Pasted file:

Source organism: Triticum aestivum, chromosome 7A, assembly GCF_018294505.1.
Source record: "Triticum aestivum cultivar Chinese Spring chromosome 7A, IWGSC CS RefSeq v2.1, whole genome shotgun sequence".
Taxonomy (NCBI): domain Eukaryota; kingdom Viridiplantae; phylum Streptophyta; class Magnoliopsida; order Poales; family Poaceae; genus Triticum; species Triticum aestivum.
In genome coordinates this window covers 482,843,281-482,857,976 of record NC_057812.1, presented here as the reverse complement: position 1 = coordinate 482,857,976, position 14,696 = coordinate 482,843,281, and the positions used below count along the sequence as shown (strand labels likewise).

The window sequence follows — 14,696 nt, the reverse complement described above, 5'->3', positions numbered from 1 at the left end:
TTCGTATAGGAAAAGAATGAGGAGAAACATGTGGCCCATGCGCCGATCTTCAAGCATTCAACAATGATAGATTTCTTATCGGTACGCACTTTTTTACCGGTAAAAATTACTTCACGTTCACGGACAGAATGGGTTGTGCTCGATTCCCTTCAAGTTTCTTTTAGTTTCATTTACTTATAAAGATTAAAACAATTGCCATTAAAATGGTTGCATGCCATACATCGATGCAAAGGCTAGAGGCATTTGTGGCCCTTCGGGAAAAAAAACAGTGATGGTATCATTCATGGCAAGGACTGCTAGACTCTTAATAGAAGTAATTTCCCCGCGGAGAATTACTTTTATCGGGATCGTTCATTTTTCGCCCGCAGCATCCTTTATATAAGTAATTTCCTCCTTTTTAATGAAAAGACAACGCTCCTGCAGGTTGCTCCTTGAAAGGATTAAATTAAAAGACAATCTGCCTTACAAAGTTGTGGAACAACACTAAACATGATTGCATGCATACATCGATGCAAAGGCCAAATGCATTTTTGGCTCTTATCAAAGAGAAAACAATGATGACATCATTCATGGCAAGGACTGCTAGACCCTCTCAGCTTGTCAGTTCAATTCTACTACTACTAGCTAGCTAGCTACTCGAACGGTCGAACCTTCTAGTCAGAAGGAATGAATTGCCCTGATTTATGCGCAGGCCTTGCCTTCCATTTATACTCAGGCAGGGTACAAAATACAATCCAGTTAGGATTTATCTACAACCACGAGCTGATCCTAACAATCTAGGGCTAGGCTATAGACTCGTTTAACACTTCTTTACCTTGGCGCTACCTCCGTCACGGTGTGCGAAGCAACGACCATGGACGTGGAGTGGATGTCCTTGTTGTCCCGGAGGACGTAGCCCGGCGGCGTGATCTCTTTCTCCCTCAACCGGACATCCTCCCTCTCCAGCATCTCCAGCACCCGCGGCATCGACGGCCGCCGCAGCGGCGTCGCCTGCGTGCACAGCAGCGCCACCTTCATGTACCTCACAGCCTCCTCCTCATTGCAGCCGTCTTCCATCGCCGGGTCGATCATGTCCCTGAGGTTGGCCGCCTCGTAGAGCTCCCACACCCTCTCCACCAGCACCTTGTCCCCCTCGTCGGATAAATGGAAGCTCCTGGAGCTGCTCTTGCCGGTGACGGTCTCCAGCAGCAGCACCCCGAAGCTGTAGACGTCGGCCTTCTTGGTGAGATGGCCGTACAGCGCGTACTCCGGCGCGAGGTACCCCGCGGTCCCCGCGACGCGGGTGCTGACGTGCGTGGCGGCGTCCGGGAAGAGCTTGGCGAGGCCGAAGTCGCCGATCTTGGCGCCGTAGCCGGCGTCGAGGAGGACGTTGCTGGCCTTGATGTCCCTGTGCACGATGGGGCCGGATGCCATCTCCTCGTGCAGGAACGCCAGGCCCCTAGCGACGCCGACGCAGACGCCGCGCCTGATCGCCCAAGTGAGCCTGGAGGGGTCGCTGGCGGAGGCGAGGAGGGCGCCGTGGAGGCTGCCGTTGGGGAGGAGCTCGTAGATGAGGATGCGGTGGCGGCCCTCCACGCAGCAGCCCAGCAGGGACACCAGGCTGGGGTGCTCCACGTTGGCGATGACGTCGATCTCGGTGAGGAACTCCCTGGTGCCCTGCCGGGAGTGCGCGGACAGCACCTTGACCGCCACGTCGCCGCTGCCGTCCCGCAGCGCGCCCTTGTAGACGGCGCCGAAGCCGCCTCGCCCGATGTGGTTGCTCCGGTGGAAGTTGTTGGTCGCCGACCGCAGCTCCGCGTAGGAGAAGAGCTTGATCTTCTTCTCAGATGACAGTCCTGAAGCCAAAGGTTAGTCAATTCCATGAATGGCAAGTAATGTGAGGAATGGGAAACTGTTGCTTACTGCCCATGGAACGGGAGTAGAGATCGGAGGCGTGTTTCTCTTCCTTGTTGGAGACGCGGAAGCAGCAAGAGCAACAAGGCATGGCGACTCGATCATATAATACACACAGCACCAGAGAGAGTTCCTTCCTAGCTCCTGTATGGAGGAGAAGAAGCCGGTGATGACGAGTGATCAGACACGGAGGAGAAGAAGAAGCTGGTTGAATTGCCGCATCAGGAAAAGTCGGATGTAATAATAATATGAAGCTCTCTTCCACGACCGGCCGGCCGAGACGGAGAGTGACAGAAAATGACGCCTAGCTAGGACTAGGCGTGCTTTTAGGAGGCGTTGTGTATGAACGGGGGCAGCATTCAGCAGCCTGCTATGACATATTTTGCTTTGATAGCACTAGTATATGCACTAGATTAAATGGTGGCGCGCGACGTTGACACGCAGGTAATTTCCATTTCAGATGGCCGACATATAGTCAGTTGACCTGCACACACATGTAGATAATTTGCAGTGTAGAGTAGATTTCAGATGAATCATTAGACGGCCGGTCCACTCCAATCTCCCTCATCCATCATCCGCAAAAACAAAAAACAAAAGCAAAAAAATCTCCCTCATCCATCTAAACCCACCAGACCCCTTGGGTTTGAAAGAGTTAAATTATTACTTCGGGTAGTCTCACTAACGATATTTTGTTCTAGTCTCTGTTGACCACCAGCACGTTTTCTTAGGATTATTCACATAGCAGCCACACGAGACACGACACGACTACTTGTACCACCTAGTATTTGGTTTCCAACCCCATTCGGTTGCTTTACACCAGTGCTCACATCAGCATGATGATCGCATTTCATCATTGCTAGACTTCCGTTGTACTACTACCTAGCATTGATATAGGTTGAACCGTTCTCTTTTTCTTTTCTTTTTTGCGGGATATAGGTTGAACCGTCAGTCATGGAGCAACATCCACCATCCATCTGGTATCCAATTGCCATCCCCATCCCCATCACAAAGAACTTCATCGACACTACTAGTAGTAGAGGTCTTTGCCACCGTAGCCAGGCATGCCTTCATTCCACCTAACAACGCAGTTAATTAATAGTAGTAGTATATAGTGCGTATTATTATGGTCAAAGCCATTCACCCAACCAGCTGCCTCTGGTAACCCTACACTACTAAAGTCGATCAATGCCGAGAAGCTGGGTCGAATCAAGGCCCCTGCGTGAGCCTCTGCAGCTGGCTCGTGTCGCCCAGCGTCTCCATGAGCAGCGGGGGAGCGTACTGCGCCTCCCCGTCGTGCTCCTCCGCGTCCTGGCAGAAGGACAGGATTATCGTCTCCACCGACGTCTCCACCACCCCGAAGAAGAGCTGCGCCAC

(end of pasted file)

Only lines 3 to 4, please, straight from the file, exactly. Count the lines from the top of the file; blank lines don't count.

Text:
Taxonomy (NCBI): domain Eukaryota; kingdom Viridiplantae; phylum Streptophyta; class Magnoliopsida; order Poales; family Poaceae; genus Triticum; species Triticum aestivum.
In genome coordinates this window covers 482,843,281-482,857,976 of record NC_057812.1, presented here as the reverse complement: position 1 = coordinate 482,857,976, position 14,696 = coordinate 482,843,281, and the positions used below count along the sequence as shown (strand labels likewise).